"Bhikkhus, what more needs to be done? Bhikkhus, you should train thus: 'We will be mindful and fully aware. In going forward and returning, we will act with clear awareness. In looking ahead and looking aside, we will act with clear awareness. In bending and stretching our limbs, we will act with clear awareness. In wearing our robes and cloak and using our almsbowls, we will act with clear awareness. In eating, drinking, chewing, and tasting, we will act with clear awareness. In defecating and urinating, we will act with clear awareness. In walking, standing, sitting, lying down, waking up, speaking, and remaining silent, we will act with clear awareness.' Bhikkhus, it might occur to you: 'We are endowed with shame and fear of doing wrong. Our bodily, verbal and mental actions are pure. Our livelihood is pure. We guard the doors of our senses. We are moderate in our eating. We are devoted to wakefulness. We are mindful and fully aware. With this much, the goal of recluseship has been reached' and you rest satisfied, thinking there is nothing more to do. Bhikkhus, I inform you, I declare to you, there is more to do; do not fall short of the goal of recluseship.

"Bhikkhus, what more needs to be done? "Bhikkhus, A recluse resorts to a secluded dwelling - a forest, the foot of a tree, a mountain, a glen, a hillside cave, a cremation ground, a jungle grove, the open air, a heap of straw. After returning from his alms-round, following his meal, he sits down, crosses his legs, holds his body erect, and sets up mindfulness before him.

"Abandoning covetousness with regard to the world, he dwells with an awareness devoid of covetousness. He cleanses his mind of covetousness. Abandoning ill will and anger, he dwells with an awareness devoid of ill will, sympathetic with the welfare of all living beings. He cleanses his mind of ill will and anger. Abandoning sloth and drowsiness, he dwells with an awareness devoid of sloth and drowsiness, mindful, alert, percipient of light. He cleanses his mind of sloth and drowsiness. Abandoning restlessness and worry, he dwells undisturbed, his mind inwardly stilled. He cleanses his mind of restlessness and worry. Abandoning doubt, he dwells having crossed over doubt, with no perplexity with regard to skillful mental qualities. He cleanses his mind of doubt.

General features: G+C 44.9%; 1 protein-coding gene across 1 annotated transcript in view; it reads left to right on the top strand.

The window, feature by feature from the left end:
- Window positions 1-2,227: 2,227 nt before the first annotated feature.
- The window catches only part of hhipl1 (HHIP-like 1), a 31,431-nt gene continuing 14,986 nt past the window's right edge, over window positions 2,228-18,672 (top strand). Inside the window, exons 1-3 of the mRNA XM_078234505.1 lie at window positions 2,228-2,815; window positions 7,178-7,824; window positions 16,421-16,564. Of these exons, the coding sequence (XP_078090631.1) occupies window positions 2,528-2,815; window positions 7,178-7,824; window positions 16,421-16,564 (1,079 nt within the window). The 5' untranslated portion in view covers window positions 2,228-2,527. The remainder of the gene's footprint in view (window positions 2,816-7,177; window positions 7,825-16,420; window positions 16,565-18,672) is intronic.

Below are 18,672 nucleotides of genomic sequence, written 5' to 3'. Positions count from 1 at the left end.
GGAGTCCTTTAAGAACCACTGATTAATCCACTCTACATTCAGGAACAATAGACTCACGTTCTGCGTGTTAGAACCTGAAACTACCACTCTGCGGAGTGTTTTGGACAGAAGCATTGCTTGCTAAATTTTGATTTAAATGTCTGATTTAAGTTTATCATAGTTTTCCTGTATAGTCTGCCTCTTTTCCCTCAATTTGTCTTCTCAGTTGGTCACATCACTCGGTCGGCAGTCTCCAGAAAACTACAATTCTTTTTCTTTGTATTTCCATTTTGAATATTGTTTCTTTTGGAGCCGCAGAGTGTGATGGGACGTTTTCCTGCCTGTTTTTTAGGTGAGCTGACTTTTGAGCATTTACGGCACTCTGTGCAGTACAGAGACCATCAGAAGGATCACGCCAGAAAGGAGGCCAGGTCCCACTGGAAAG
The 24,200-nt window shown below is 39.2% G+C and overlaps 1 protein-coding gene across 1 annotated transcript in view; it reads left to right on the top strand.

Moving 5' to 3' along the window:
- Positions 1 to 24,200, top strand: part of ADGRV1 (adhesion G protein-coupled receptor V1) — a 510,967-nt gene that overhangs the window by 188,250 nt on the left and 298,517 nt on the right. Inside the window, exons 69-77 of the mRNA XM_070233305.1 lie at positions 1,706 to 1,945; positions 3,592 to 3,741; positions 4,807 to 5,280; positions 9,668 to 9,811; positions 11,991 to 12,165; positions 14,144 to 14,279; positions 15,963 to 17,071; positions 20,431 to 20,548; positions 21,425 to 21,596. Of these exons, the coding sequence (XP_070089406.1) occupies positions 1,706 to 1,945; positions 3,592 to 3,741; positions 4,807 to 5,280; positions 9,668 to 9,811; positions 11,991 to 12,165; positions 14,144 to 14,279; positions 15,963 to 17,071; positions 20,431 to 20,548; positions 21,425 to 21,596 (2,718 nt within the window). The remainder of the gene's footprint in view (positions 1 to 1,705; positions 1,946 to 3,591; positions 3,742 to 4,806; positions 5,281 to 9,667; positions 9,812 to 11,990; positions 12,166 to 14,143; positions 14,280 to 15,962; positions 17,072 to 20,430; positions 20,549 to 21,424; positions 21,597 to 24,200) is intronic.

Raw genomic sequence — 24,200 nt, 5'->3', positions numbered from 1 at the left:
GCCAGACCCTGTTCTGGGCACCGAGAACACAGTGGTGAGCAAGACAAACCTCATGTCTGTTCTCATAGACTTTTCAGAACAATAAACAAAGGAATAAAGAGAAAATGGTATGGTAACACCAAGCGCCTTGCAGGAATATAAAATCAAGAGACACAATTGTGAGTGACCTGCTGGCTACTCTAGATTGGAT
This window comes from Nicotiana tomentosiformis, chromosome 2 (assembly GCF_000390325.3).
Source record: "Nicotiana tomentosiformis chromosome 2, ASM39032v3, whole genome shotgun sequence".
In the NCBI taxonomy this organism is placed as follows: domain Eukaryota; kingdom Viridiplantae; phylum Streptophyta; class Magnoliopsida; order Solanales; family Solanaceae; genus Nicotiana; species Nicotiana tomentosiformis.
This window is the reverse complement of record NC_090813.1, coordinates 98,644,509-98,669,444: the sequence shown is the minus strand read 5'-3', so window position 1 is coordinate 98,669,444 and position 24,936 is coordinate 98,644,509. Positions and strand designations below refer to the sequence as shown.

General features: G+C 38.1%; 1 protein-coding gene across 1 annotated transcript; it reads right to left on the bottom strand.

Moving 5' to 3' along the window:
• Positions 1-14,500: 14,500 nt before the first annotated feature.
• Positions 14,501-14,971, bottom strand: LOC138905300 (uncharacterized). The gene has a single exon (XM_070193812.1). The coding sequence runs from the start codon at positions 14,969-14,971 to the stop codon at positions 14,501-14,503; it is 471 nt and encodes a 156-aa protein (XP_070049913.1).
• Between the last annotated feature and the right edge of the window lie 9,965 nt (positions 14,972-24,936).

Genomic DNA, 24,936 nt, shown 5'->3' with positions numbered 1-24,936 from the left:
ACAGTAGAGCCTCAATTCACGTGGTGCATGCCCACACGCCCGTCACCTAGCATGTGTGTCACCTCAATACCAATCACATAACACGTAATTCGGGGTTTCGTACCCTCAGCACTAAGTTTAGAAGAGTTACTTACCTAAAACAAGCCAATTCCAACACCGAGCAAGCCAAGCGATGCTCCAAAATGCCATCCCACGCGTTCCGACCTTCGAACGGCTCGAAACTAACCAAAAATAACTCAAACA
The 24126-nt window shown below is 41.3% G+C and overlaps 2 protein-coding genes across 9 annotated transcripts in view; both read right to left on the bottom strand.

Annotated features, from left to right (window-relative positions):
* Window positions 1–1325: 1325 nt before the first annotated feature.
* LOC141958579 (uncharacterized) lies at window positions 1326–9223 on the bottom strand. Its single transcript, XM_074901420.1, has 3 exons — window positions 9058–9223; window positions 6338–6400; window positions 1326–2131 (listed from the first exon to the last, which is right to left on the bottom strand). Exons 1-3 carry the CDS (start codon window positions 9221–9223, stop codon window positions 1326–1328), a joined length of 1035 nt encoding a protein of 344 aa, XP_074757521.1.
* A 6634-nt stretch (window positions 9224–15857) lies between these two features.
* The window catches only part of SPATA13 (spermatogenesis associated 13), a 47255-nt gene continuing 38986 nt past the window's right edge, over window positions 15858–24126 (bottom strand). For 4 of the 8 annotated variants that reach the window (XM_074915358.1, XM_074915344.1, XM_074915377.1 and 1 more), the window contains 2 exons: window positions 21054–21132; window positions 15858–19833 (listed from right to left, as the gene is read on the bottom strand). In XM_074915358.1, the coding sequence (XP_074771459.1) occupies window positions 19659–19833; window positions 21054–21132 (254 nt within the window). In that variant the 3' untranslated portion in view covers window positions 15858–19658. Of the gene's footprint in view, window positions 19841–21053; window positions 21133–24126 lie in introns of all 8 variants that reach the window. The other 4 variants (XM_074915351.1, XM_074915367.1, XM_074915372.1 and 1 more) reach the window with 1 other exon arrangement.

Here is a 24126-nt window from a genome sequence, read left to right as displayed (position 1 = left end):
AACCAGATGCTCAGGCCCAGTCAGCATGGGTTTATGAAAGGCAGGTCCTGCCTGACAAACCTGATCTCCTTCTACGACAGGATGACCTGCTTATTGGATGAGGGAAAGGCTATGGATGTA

"Suppose that a man, taking a loan, invests it in his business affairs. His business affairs succeed. He repays his old debts and there is extra left over for maintaining his wife. The thought would occur to him, 'Before, taking a loan, I invested it in my business affairs. Now my business affairs have succeeded. I have repaid my old debts and there is extra left over for maintaining my wife.' Because of that he would experience joy and happiness.

"Now suppose that a man falls sick -- in pain and seriously ill. He does not enjoy his meals, and there is no strength in his body. As time passes, he eventually recovers from that sickness. He enjoys his meals and there is strength in his body. The thought would occur to him, 'Before, I was sick... Now I am recovered from that sickness. I enjoy my meals and there is strength in my body.' Because of that he would experience joy and happiness.

"Now suppose that a man is bound in prison. As time passes, he eventually is released from that bondage, safe and sound, with no loss of property. The thought would occur to him, 'Before, I was bound in prison. Now I am released from that bondage, safe and sound, with no loss of my property.' Because of that he would experience joy and happiness.